I prefer the term “negotiated civil society” to “government-led civil society” because it views government-NGO cooperation as a two-way street, and acknowledges agency on both sides. Of course, the government is the more powerful player here, but it does not “lead” the NGO. Rather cooperation is the result of negotiations between the two sides.

Thursday, October 1, 2009

Inaugural post

October 1, 2009

This is the first posting on my new blog, NGOs in China. I chose to post it on the 60th anniversary of the founding of the PRC for reasons that I think will become clear as the blog evolves. I hope you find the blog useful. If not, let me know why.

I’ve been thinking about starting this blog since last year when I was editing a book on Chinese NGOs with Jonathan Schwartz, a colleague of mine who teaches at SUNY New Paltz. Editing that book with Jonathan opened my eyes to the richness and diversity of grassroots NGOs in China. I have to confess that I came to the NGO scene only recently, after forays into local governance, and corruption in China. But I thought I understood China’s political landscape pretty well, until I started editing this book, and then it became apparent how little I did know about the NGO scene and how quickly it’s developed over the last few years. My thanks to the other contributors to that volume who helped me better understand the Chinese NGO sector: Tim Hildebrandt, Catherine Keyser, Joan Kaufman, Andre Laliberte, Marsha Smith, Jennifer Turner, and Hong Zhang.

In editing the book, I found that grassroots NGOs have been sprouting up all around the country, despite the authoritarian political system, an unclear and unwelcoming regulatory environment, and a state-dominated, profit-obsessed society that is only beginning to understand what NGOs, nonprofits and philanthropic foundations are. These NGOs or proto-NGOs take all sorts of forms that often bear little resemblance to NGOs and nonprofits in industrial democracies. But they are engaged in addressing a wide range of social problems, using visions, ideas and approaches that are refreshingly different from the government’s to carry out social, legal, political and ideological change from the bottom up.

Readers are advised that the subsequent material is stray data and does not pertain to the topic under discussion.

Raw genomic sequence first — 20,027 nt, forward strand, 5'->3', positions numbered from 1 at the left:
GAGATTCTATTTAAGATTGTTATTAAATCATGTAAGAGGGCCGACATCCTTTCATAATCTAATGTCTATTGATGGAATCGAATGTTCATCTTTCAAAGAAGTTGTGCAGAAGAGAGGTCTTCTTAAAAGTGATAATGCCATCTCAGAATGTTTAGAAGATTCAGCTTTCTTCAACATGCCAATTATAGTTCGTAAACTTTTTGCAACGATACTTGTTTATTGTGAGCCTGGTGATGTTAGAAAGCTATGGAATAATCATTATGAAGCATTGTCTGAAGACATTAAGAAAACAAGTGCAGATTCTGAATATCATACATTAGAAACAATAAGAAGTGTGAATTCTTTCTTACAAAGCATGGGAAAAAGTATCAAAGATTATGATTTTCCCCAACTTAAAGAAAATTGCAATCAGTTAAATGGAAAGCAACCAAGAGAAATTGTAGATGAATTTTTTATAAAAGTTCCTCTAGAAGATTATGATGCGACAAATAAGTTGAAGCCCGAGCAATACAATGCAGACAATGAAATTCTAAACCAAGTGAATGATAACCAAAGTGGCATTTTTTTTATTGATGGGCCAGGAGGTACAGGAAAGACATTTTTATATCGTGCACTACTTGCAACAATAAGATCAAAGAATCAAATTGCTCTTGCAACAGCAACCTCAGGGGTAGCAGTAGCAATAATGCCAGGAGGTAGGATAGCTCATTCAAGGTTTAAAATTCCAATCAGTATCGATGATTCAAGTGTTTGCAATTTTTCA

I became so fascinated by NGOs that I decided to start another book project, this time one focused on the NGO activists themselves, their background, what influenced them to go into NGO work, and their strategies and ideas for expanding their influence, and carrying out social and political change in an authoritarian system.

In January of 2009, I took a trip to Yunnan and Sichuan to interview NGOs there, including NGOs that had responded to the earthquake that hit western Sichuan in May of 2008. My interviews with NGO leaders there, hearing about their projects, their ideas, their ambitions and their failures, convinced me that I needed to do more to tell the story of grassroots NGOs to an English-speaking audience. Since then, I have been back to Sichuan in June of 2009 to follow up on what NGOs were doing in the earthquake reconstruction, and interviewing NGO founders here in Beijing.

So the main reason for starting this blog is to record and thereby recognize some of the diversity and scope of the NGO community here, and communicate it to an English-speaking audience. I realize that is a tall order, and can’t promise much. The NGO community in China is too large for one person to do justice to in a blog. It will be a record of my own discussions with, and readings of, NGO activists, academics, and others who inhabit and contribute to the development of the nonprofit, nongovernmental, charitable sector here in China. Whenever possible, I will be asking people to write a guest column for this blog.

I have no ambitions of filling the large void left by China Development Brief (CDB), an NGO started by Nick Young. CDB did a great job of informing both Chinese and English speakers about Chinese NGOs and civil society, as well as many other aspects of social development. Unfortunately, it was closed down (although the Chinese counterpart still works out of the same office space) and Nick was ordered to leave the country in August of that year. The closing down of CDB meant the loss of an important source of English-language information about the China NGO scene, and got me thinking of ways to revive CDB in another form, or failing that, starting a blog that would keep English-language readers informed about NGO developments in China. As I found out, trying to revive CDB proved too sensitive, and so a blog became the next best option.